By Amanda Pizzolatto (Rated G)
‘Thou shalt not bear false witness against thy neighbor”. This is the seventh Commandment, and it is the one often used by those who believe that all fiction are works of the Devil. They also take it to mean that God never wanted us to write or read fiction to begin with and the stone cold truth is all that we should expose ourselves to. After all, God is all we need. But a creative God who created mankind in His image would not stop us from continuing to create, as long as He is part of the equation. This then calls to mind one of the gifts of the Holy Ghost, that of discernment. In order to find out if something is truly good or evil, we must take the time to discern its purpose as well as what we take from the product, for sometimes what is put out doesn’t end up being quite the same when it is received. This is a common occurrence for all art forms. There will always be a danger of someone misinterpreting something, or someone wanting to change something about the interpretation because they want it to say something else. It’s why having the knowledge or the tradition of an interpretation is so important so there is less confusion as to what the symbolism means.
Symbolism in art has been used for centuries to convey ideas to those who cannot read or do not have the time. For those who do have the time, reading has been a means of both knowledge and of entertainment. Gaining knowledge from books is good, and practically necessary. So then, is entertainment wrong? Yet allowing a child to play games where they pretend that they are jumping over waterfalls, battling pirates and dragons, and searching for a lost treasure is quite healthy as it promotes teamwork and learning to see things from another’s point of view.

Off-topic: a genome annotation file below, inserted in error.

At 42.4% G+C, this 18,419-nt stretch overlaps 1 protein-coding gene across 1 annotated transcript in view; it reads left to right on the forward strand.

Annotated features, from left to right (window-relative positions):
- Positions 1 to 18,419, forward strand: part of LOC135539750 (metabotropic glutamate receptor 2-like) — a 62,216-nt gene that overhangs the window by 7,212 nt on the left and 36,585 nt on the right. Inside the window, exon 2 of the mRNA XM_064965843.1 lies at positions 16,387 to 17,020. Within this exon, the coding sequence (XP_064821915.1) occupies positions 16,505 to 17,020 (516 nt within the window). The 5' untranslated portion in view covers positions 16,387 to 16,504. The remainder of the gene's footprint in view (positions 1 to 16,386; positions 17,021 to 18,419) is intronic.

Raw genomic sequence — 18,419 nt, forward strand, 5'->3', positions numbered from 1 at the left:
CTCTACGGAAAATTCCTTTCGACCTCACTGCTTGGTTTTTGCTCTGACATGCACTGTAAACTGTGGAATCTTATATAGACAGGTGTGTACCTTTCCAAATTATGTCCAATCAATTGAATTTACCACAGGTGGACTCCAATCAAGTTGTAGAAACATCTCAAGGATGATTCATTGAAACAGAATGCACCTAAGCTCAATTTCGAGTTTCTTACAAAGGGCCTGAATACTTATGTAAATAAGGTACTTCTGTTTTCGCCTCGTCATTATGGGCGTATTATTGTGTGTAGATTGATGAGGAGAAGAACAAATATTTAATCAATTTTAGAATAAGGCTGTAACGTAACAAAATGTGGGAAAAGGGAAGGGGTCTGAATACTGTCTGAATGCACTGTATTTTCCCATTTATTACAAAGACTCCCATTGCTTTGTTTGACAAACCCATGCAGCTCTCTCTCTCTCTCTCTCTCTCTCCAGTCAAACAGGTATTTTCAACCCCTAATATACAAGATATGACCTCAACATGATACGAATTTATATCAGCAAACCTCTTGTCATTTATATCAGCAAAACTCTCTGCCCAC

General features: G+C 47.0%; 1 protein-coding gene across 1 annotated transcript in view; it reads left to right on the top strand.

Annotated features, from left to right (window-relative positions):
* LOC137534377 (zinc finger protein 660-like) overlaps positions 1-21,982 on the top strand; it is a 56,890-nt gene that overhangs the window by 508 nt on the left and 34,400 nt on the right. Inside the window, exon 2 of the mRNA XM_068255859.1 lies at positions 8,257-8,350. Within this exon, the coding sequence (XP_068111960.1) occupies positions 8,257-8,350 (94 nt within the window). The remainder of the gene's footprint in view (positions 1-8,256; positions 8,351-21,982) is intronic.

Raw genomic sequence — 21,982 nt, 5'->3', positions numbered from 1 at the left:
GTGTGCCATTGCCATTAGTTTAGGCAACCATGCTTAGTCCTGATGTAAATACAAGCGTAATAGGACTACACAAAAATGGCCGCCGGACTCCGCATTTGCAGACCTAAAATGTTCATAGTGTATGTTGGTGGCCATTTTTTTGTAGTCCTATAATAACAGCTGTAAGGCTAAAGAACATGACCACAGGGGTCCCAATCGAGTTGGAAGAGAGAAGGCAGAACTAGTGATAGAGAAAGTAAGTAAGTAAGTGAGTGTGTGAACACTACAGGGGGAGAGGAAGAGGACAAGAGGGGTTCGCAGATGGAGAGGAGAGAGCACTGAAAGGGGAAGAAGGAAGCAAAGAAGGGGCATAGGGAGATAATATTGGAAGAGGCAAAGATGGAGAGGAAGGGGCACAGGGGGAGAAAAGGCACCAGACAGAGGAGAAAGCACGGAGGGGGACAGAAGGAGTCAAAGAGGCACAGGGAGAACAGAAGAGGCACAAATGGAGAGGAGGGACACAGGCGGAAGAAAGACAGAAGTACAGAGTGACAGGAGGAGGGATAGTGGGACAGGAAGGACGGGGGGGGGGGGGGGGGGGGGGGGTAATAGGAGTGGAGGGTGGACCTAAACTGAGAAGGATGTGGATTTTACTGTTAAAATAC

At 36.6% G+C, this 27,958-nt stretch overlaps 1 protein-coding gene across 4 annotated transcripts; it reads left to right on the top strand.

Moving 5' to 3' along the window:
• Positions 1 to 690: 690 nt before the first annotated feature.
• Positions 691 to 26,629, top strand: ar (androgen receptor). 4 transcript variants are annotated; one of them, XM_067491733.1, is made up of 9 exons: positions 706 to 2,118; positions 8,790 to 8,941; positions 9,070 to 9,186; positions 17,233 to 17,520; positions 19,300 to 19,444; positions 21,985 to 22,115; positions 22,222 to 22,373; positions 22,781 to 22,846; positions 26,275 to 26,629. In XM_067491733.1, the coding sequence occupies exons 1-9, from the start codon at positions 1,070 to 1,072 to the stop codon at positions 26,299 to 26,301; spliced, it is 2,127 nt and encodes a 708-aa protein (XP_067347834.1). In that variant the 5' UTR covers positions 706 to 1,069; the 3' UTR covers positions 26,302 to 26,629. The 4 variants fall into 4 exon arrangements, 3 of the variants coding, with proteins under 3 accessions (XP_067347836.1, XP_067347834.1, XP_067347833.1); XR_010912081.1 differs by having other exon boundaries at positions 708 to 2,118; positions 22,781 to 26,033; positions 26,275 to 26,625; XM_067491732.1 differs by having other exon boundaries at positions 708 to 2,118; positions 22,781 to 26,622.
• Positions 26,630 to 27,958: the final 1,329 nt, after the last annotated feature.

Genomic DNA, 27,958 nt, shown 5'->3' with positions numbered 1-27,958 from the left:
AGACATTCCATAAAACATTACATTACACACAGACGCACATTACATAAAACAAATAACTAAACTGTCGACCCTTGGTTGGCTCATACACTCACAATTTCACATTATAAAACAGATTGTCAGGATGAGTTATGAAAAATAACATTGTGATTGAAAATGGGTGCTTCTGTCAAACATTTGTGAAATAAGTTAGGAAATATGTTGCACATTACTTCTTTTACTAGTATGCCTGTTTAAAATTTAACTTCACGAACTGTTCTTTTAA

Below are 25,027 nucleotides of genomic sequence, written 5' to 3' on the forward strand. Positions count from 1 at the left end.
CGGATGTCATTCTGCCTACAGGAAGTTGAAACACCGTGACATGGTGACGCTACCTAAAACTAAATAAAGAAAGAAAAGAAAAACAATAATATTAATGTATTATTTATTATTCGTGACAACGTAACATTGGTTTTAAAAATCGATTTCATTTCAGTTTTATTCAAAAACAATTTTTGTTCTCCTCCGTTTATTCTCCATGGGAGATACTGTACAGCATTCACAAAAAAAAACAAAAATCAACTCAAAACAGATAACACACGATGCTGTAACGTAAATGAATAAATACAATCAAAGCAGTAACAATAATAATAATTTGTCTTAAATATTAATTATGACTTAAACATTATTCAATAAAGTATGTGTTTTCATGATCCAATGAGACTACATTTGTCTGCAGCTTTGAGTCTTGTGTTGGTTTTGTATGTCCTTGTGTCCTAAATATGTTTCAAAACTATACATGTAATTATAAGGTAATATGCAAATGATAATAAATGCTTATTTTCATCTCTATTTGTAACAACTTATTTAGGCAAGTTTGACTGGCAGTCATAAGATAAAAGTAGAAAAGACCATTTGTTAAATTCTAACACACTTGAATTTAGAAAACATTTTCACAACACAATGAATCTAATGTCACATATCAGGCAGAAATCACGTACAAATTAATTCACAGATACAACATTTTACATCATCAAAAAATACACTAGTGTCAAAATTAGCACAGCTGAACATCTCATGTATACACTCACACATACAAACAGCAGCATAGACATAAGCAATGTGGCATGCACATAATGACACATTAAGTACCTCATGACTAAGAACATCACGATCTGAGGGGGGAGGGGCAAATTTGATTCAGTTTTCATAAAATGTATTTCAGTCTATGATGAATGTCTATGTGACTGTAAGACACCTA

The real issue is not that fiction itself is bad. Like every other kind of art, it is nothing more than a tool. How it is used, both by the author and the consumer, is the problem. To be used as a mere escape, as a means of relaxation is good. But there are some books that are meant to take the reader into a dark world that’s not as good as one would suppose at face value. People say, “It is just fiction, right?” Yet, though it is fiction, it does have an effect on the thought process and, to an extent, the moral compass. It’s easy to normalize sickening violence and dehumanizing people in the name of the story. While some do it to show the horrors of such evil, others do glorify it. “But it’s all fake! So what’s the problem?” One problem is that people are using fiction to normalize horrendous acts in the mind’s eye.
Another is that many readers are not well enough adjusted, well enough taught in separating fiction from reality, to be able to tell when a symbol is being used or when someone is trying to push for hate. While these are problems, that does not mean fiction should be banned nor that it is downright evil and a tool of the Devil solely. God is the sole Creator, and only good can create; evil takes what has been created and distorts it. The battle is laid before us. All creativity must be fought for, to be used for the glory of God, as it should be. To look at it another way, there is a balance to everything. Goodness upholds that balance, in alignment with God’s law, while evil tilts the scales and upsets it. If you read anything that disrupts your conscience or makes you feel icky, more than likely it was written with an evil intent. But if you read something into a story that was never there to begin with, that’s on you, and you need to take a step back and reevaluate how you look at things. The point is, as with dealing with any tool, one must be taught how to use it properly. There are bad people who will use any tools they can to achieve their goals, which is why fiction might be viewed with suspicious eyes. But again, as with any tool, it is neither good or evil, only the intentions for which it is used or consumed.